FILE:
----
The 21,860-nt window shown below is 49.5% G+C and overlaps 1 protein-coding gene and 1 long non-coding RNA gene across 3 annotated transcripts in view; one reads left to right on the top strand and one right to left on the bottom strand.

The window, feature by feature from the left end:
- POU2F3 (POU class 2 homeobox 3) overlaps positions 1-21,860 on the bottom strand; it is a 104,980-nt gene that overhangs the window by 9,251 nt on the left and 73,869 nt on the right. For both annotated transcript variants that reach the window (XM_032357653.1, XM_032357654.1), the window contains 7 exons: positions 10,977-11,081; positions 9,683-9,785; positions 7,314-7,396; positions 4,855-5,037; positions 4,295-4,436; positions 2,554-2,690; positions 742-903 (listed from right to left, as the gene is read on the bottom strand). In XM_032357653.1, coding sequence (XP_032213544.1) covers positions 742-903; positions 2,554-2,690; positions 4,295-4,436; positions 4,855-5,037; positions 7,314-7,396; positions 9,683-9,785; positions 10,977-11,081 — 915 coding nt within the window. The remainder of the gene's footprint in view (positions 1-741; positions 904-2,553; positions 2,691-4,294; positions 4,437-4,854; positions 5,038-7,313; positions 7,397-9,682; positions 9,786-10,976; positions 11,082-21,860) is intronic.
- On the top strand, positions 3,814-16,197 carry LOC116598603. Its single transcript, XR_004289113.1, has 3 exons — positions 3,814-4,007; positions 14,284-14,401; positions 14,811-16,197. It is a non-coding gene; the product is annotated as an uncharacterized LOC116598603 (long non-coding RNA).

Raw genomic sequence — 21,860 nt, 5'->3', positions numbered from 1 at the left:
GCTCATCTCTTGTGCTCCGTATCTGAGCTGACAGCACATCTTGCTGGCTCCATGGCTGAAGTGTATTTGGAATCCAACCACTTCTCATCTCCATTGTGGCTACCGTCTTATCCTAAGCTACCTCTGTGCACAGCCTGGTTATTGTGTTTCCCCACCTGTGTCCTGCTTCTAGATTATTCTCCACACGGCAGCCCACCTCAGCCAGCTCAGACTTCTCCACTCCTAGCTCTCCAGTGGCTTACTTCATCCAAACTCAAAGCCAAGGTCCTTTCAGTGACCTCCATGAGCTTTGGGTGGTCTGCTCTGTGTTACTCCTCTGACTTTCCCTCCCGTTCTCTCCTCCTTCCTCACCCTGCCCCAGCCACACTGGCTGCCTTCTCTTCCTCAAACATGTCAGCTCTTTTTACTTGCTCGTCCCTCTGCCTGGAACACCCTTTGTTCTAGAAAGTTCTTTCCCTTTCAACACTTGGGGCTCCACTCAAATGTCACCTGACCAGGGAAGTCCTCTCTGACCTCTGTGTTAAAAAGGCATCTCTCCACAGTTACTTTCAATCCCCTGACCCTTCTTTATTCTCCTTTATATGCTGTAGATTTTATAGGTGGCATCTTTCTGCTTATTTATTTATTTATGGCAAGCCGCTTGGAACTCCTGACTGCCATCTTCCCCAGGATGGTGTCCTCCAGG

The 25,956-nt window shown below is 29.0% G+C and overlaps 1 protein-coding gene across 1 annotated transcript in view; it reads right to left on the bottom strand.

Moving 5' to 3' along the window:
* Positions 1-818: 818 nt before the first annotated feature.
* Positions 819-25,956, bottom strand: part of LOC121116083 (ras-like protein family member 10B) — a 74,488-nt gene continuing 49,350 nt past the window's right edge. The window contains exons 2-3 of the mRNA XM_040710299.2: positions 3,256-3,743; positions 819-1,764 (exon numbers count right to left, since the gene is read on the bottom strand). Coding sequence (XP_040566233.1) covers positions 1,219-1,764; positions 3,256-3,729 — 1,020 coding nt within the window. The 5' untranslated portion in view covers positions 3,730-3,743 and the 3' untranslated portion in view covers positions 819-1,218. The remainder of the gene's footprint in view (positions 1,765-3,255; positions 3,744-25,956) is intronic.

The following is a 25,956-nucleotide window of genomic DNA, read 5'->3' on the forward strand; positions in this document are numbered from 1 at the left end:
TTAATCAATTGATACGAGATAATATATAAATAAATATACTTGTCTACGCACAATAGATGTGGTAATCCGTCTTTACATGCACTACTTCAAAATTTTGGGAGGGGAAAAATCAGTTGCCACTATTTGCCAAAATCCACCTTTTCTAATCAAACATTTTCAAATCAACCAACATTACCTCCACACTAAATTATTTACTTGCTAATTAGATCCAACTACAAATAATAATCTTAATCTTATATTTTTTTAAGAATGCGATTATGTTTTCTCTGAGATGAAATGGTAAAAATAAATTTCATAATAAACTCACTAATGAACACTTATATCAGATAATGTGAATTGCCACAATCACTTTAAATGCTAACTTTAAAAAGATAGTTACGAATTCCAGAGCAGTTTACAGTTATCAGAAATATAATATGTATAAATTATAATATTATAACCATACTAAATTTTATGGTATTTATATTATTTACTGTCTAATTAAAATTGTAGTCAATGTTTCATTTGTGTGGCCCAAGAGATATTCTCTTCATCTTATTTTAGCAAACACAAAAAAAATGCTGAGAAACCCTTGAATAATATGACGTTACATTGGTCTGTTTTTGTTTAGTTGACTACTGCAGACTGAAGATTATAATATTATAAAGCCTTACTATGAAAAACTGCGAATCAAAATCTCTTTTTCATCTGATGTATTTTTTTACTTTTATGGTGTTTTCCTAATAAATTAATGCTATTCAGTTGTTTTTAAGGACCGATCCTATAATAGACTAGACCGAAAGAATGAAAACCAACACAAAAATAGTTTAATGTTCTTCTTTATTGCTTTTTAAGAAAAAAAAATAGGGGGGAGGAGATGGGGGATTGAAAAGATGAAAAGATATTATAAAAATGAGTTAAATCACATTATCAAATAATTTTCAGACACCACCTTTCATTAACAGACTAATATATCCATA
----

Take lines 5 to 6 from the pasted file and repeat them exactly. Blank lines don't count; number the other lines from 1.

Raw genomic sequence — 21,860 nt, 5'->3', positions numbered from 1 at the left:
GCTCATCTCTTGTGCTCCGTATCTGAGCTGACAGCACATCTTGCTGGCTCCATGGCTGAAGTGTATTTGGAATCCAACCACTTCTCATCTCCATTGTGGCTACCGTCTTATCCTAAGCTACCTCTGTGCACAGCCTGGTTATTGTGTTTCCCCACCTGTGTCCTGCTTCTAGATTATTCTCCACACGGCAGCCCACCTCAGCCAGCTCAGACTTCTCCACTCCTAGCTCTCCAGTGGCTTACTTCATCCAAACTCAAAGCCAAGGTCCTTTCAGTGACCTCCATGAGCTTTGGGTGGTCTGCTCTGTGTTACTCCTCTGACTTTCCCTCCCGTTCTCTCCTCCTTCCTCACCCTGCCCCAGCCACACTGGCTGCCTTCTCTTCCTCAAACATGTCAGCTCTTTTTACTTGCTCGTCCCTCTGCCTGGAACACCCTTTGTTCTAGAAAGTTCTTTCCCTTTCAACACTTGGGGCTCCACTCAAATGTCACCTGACCAGGGAAGTCCTCTCTGACCTCTGTGTTAAAAAGGCATCTCTCCACAGTTACTTTCAATCCCCTGACCCTTCTTTATTCTCCTTTATATGCTGTAGATTTTATAGGTGGCATCTTTCTGCTTATTTATTTATTTATGGCAAGCCGCTTGGAACTCCTGACTGCCATCTTCCCCAGGATGGTGTCCTCCAGG